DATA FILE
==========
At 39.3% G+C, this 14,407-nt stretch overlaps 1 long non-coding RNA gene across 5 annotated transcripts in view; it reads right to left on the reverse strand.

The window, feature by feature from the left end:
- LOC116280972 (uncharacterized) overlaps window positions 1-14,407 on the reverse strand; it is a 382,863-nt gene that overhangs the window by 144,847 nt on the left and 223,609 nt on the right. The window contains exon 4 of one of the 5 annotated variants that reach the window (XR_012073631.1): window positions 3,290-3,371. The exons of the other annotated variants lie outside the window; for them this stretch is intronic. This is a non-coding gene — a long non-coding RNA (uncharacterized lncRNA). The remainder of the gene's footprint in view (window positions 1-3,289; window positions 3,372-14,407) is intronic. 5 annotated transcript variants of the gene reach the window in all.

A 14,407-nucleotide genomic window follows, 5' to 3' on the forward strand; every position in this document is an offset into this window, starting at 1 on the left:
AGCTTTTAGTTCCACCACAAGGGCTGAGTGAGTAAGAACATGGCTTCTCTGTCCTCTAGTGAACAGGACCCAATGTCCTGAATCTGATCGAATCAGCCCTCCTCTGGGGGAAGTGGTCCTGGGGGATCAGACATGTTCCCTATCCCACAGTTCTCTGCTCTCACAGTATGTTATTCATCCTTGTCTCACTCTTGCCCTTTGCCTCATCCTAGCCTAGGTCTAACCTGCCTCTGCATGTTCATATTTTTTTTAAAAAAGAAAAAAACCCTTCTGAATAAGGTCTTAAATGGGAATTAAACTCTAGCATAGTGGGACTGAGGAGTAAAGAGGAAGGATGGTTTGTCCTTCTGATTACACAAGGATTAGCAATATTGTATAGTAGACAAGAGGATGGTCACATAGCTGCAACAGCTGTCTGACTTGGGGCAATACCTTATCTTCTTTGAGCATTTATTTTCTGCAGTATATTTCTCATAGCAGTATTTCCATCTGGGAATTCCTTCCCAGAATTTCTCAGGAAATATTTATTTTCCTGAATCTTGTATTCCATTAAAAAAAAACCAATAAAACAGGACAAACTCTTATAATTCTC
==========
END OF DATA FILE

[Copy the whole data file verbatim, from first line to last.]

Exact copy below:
At 39.3% G+C, this 14,407-nt stretch overlaps 1 long non-coding RNA gene across 5 annotated transcripts in view; it reads right to left on the reverse strand.

The window, feature by feature from the left end:
- LOC116280972 (uncharacterized) overlaps window positions 1-14,407 on the reverse strand; it is a 382,863-nt gene that overhangs the window by 144,847 nt on the left and 223,609 nt on the right. The window contains exon 4 of one of the 5 annotated variants that reach the window (XR_012073631.1): window positions 3,290-3,371. The exons of the other annotated variants lie outside the window; for them this stretch is intronic. This is a non-coding gene — a long non-coding RNA (uncharacterized lncRNA). The remainder of the gene's footprint in view (window positions 1-3,289; window positions 3,372-14,407) is intronic. 5 annotated transcript variants of the gene reach the window in all.

A 14,407-nucleotide genomic window follows, 5' to 3' on the forward strand; every position in this document is an offset into this window, starting at 1 on the left:
AGCTTTTAGTTCCACCACAAGGGCTGAGTGAGTAAGAACATGGCTTCTCTGTCCTCTAGTGAACAGGACCCAATGTCCTGAATCTGATCGAATCAGCCCTCCTCTGGGGGAAGTGGTCCTGGGGGATCAGACATGTTCCCTATCCCACAGTTCTCTGCTCTCACAGTATGTTATTCATCCTTGTCTCACTCTTGCCCTTTGCCTCATCCTAGCCTAGGTCTAACCTGCCTCTGCATGTTCATATTTTTTTTAAAAAAGAAAAAAACCCTTCTGAATAAGGTCTTAAATGGGAATTAAACTCTAGCATAGTGGGACTGAGGAGTAAAGAGGAAGGATGGTTTGTCCTTCTGATTACACAAGGATTAGCAATATTGTATAGTAGACAAGAGGATGGTCACATAGCTGCAACAGCTGTCTGACTTGGGGCAATACCTTATCTTCTTTGAGCATTTATTTTCTGCAGTATATTTCTCATAGCAGTATTTCCATCTGGGAATTCCTTCCCAGAATTTCTCAGGAAATATTTATTTTCCTGAATCTTGTATTCCATTAAAAAAAAACCAATAAAACAGGACAAACTCTTATAATTCTC